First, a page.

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BACKGROUND:Extended-spectrum cephalosporin resistance (ESC-R) in Escherichia coli and Klebsiella pneumoniae is a healthcare threat; high gastrointestinal carriage rates are reported from South-east Asia. Colonisation prevalence data in Cambodia are lacking. The aim of this study was to determine gastrointestinal colonisation prevalence of ESC-resistant E. coli (ESC-R-EC) and K. pneumoniae (ESC-R-KP) in Cambodian children/adolescents and associated socio-demographic risk factors; and to characterise relevant resistance genes, their genetic contexts, and the genetic relatedness of ESC-R strains using whole genome sequencing (WGS). RESULTS:Faeces and questionnaire data were obtained from individuals < 16 years in north-western Cambodia, 2012. WGS of cultured ESC-R-EC/KP was performed (Illumina). Maximum likelihood phylogenies were used to characterise relatedness of isolates; ESC-R-associated resistance genes and their genetic contexts were identified from de novo assemblies using BLASTn and automated/manual annotation. 82/148 (55%) of children/adolescents were ESC-R-EC/KP colonised; 12/148 (8%) were co-colonised with both species. Independent risk factors for colonisation were hospitalisation (OR: 3.12, 95% CI [1.52-6.38]) and intestinal parasites (OR: 3.11 [1.29-7.51]); school attendance conferred decreased risk (OR: 0.44 [0.21-0.92]. ESC-R strains were diverse; the commonest ESC-R mechanisms were blaCTX-M 1 and 9 sub-family variants. Structures flanking these genes were highly variable, and for blaCTX-M-15, - 55 and - 27 frequently involved IS26. Chromosomal blaCTX-M integration was common in E. coli. CONCLUSIONS:Gastrointestinal ESC-R-EC/KP colonisation is widespread in Cambodian children/adolescents; hospital admission and intestinal parasites are independent risk factors. The genetic contexts of blaCTX-M are highly mosaic, consistent with rapid horizontal exchange. Chromosomal integration of blaCTX-M may result in stable propagation in these community-associated pathogens.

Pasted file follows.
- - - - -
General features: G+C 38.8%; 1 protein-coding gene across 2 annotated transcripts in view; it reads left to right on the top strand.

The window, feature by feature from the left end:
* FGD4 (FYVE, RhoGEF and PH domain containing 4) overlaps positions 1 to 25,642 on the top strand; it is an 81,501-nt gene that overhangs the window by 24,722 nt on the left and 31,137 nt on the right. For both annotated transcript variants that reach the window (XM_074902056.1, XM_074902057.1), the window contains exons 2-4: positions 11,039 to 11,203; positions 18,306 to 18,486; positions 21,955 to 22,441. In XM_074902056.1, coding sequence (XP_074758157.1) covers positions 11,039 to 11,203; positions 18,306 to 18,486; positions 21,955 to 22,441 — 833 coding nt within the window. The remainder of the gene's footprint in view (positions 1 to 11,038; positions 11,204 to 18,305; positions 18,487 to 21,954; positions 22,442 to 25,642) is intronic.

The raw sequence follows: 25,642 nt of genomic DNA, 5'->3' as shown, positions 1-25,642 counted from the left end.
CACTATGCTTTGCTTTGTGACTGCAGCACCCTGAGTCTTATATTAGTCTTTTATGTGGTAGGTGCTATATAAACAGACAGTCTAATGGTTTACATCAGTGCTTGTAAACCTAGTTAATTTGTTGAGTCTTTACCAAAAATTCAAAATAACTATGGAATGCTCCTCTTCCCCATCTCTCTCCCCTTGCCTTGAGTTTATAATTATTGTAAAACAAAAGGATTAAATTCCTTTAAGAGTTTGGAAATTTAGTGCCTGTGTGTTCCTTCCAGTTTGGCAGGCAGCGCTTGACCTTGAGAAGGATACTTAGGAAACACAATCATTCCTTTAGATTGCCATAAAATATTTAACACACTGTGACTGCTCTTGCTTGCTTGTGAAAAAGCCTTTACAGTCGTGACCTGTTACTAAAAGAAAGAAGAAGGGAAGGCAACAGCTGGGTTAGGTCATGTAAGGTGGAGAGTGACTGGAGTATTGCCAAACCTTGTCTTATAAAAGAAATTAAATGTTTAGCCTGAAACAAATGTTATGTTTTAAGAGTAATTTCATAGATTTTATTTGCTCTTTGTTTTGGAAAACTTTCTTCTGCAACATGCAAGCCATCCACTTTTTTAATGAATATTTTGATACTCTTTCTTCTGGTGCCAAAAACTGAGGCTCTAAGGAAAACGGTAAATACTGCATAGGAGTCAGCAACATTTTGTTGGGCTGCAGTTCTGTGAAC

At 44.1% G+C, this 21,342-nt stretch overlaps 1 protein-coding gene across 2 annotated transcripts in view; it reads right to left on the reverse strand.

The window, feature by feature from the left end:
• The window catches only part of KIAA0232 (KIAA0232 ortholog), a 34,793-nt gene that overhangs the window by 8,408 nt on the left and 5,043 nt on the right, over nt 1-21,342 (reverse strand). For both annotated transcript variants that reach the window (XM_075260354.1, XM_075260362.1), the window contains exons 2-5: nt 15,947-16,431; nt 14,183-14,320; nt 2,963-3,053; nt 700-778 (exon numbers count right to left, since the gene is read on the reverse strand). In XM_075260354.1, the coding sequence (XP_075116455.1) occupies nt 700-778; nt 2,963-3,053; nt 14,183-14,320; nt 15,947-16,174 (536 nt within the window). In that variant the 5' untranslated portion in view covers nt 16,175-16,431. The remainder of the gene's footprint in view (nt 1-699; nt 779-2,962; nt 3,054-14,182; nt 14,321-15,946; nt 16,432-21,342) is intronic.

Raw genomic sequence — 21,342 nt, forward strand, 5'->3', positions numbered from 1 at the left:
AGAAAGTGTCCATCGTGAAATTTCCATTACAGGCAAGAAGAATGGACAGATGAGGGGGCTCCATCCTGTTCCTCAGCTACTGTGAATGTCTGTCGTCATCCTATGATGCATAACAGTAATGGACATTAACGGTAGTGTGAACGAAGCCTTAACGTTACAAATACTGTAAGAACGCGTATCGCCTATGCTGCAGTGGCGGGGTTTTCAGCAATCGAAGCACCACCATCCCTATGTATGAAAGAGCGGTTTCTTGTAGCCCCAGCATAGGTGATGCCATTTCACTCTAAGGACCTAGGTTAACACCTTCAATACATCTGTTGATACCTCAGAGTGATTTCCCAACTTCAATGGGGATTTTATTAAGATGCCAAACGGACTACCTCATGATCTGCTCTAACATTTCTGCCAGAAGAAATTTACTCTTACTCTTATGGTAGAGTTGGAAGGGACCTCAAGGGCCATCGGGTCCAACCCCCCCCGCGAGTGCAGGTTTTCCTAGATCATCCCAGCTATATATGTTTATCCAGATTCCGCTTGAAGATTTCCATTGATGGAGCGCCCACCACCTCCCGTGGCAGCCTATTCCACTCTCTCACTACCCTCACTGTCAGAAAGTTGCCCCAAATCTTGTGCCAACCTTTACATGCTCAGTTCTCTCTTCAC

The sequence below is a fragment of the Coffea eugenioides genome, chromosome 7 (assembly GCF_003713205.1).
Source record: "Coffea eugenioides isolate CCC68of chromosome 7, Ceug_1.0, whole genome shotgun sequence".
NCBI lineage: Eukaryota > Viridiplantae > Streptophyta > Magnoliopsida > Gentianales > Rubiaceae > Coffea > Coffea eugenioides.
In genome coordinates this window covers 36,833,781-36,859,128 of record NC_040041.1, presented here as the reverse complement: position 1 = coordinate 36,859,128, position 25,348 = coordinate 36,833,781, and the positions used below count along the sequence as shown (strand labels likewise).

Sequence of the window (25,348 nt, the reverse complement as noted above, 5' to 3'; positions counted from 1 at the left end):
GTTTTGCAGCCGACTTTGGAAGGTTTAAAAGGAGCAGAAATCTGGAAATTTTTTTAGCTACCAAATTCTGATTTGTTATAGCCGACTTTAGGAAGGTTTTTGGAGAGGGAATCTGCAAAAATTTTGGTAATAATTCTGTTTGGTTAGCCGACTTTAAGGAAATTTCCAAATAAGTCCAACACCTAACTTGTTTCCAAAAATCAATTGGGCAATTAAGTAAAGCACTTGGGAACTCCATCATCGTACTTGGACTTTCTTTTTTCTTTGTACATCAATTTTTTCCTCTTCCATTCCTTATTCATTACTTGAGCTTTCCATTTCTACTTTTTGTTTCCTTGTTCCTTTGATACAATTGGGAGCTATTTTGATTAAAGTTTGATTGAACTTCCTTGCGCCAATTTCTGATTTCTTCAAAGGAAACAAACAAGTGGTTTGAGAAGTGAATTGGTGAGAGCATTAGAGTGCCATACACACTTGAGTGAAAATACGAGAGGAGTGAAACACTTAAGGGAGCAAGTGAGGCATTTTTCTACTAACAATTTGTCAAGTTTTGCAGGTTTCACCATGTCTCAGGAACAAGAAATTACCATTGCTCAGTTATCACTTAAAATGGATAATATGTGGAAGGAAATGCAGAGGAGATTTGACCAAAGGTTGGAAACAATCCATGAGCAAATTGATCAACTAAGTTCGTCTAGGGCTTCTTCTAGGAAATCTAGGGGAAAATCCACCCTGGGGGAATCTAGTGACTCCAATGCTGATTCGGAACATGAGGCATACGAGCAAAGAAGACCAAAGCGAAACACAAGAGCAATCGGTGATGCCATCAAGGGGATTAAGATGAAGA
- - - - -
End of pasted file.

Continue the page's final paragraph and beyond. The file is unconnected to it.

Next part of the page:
Original publication

DOI

10.1186/s12866-019-1431-9

Type

Journal article

Journal

BMC microbiology

Publication Date

12/03/2019

Volume

19

Addresses

Nuffield Department of Clinical Medicine and the National Institute for Health Research Oxford Biomedical Research Centre (NIHR-OxBRC), University of Oxford, Oxford, UK. jjvanaartsen@outlook.com.